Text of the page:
Wrong application of old or new mulch can import plant diseases and pests to your plants or kill your plants.
Here are some things to avoid:
- Avoid piling mulch around the stems of vegetable plants or tree trunks to prevent building a viable home for slugs and rodents and prevent the damage that they can cause.
- Do not use plastic mulch for shrubs as it can inhibit their long-term health and root development. Water and air become limited for the shrubs that cause them to grow roots peeking out of the plastic sheet gasping for water and oxygen. Since the roots are exposed, your plant needs are not readily available, so your shrubs will eventually die.
- In spring, remove mulch that prevents the increase of soil temperature away from bulbs and perennials to boost rapid growth.
- A wet mulch placed too close to the stems of plants can cause stem and root rot due to stagnated water. Keep the mulch an inch away from the stems and crowns of your plants.
- For woody trees and shrubs, place mulch at about 6 to 12 inches from the trunks.
The Other Type of Mulch: Cover Plants!
Some farmers use living mulches or cover plants to keep the soil loose and protect the bed soil from extreme weather conditions.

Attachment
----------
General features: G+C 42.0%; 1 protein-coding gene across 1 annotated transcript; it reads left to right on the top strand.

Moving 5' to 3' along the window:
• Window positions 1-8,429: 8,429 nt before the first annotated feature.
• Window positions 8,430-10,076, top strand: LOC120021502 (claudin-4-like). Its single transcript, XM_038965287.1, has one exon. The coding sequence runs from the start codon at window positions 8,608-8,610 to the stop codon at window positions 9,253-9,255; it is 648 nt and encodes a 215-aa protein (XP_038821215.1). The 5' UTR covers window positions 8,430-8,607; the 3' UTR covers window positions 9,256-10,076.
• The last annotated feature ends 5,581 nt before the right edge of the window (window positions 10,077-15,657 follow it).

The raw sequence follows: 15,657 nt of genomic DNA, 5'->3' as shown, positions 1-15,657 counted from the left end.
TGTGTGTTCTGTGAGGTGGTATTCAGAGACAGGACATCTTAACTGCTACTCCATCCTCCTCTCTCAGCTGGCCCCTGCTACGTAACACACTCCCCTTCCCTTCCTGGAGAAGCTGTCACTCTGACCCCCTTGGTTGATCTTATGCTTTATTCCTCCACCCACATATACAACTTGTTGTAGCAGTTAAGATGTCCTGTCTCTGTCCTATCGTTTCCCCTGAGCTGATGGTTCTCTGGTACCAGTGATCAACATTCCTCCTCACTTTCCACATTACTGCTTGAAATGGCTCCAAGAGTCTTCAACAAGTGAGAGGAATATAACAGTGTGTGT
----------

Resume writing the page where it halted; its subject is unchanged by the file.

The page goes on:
This type of mulch can also serve as good compost material for your plants in the long run.
You can use a mower or a rake to mix it into the bed and allow it to decompose with other compost materials underneath the soil.
Frequently Asked Questions
Should Mulch be replaced every year?
Not necessarily. You only need to replace mulch if it shows signs of decomposition and if it is from plants infected with pests and diseases.
Otherwise, you can keep using it as mulch and add new ones to maintain the ideal layer thickness.
Can you still use moldy Mulch?
Yes. If you have stored mulch long enough for the mold to take it over, you can still use it. Spread it out on concrete and let the sun sanitize, and remove the mulch molds.
If ants and other pests start to creep into the mulch, you may use soapy water to control them.
What type of Mulch lasts the longest?
Bark type mulches can last for 7 to 10 years. Cedar mulch, in particular, lasts due to its resistance to decay. The oils of cedar mulch also help repel insects. However, they don’t have many nutrients as other bark-type mulch.
The art of mulching is easy to master if you know how every type of mulch affects your plants.
We hope that you’ll either reuse or repurpose your old mulch and keep them valuable as they decompose.
Mulch from infested plants must be disposed of to prevent spreading pests and diseases to other crops.
We hope that this post has helped you with what to do with old mulch and discover its potential. It may not look as pretty as new, but it costs the most savings for most gardeners.
If you find this post helpful, leave a comment below and share it with your gardening community. Let us help create a community for more sustainable gardening.